CD: Phil Drum’s “Old Blues”

Phil Drum: Old Blues
Phil Drum: Old Blues
(no label listed, 2010):

There ain’t nothing fancy going on here, and that’s a good thing.

This disc is about as basic as you can get: just one guy playing acoustic guitar and singing – at the same time.

No tricky overdubs, no horn sections, no… well, you get the idea. And the truth of the matter is that Phil Drum doesn’t need any of that to make these songs sing.

As the founder of the Saratoga Acoustic Blues Society, Drum knows his stuff, and his fingers strut up and down the fretboard with assurance and just enough sparkle to sell this collection of vintage blues nuggets from the songbags of such greats as Mississippi John Hurt (“Hot Time in the Old Town Tonight”), Blind Lemon Jefferson (“Matchbox Blues” and “One Dime Blues”) and Charlie Patton (“Screamin’ and Hollerin’ the Blues”).

He spices things up a bit with some sweet, slicing slide guitar work on Blind Willie Johnson’s tale of the Titanic, “God Moves On the Water,” making it somehow sound simultaneously harrowing and hopeful.

And if that’s all that Drum had to offer, this would still be a mighty fine album. But he ups the ante with a handful of exquisite original songs that fit right in the pocket with the time-honored blues gems of yore.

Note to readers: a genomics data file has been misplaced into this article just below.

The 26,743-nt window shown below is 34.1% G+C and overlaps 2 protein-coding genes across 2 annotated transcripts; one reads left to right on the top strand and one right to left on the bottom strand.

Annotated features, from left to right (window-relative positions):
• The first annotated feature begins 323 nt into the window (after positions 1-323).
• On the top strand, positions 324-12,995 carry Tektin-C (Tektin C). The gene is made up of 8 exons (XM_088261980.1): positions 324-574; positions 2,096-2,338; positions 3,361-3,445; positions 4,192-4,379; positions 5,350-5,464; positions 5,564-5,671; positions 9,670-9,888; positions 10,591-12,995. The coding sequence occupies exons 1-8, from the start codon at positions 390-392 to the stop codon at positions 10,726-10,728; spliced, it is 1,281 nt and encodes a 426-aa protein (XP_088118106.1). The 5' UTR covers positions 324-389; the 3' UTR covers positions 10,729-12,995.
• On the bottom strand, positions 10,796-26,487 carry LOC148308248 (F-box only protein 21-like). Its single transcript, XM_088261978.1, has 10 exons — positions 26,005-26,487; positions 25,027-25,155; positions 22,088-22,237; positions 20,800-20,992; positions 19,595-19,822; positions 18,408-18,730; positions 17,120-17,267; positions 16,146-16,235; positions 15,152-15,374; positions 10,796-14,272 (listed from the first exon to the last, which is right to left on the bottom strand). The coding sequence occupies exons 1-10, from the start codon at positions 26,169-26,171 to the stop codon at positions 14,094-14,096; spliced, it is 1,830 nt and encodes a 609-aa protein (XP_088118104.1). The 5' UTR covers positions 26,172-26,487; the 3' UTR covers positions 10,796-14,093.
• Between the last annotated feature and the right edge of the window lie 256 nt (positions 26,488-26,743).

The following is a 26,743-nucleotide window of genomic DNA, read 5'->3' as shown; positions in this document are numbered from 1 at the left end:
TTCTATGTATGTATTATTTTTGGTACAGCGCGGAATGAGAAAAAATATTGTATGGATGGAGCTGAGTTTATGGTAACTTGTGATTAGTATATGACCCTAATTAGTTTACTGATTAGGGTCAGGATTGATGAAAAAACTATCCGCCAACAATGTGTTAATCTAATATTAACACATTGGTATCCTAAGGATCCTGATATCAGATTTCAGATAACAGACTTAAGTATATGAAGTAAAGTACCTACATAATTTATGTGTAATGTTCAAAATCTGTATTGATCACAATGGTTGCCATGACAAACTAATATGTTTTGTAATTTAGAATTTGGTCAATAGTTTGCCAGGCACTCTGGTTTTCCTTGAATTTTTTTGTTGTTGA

Two of his original tunes pay hometown homage – “Saratoga Rag” and “Saratoga Blues,” both snappy and struttin’ – but it’s the string-bending title track that’s the real stand-out track, closing out the album and bringing it all together by paying tribute to the many blues greats who never got their due until it was too late.

Phil Drum will team up with other members of the Saratoga Acoustic Blues Society – including Dave Scheffel and Ray Giguere – for a free performance at the Center Stage on Broadway in Saratoga Springs at 8:15pm on Friday, in conjunction with this weekend’s Saratoga ArtsFest. Drum will also be playing with Bluesology at the Inn at Saratoga at 7pm on Saturday.

1 Comment
  1. michael eck says

    Phil Drum’s the real thing and the work he’s doing with SABS is wonderful. In addition to playing the blues, they’re doing wonders to support it by putting on shows and raising awareness. This album is a treat and a great introduction to the solo acoustic blues for noobs or a perfect sampler for aficionados. Rock on, Phil. No, wait, Blues On!

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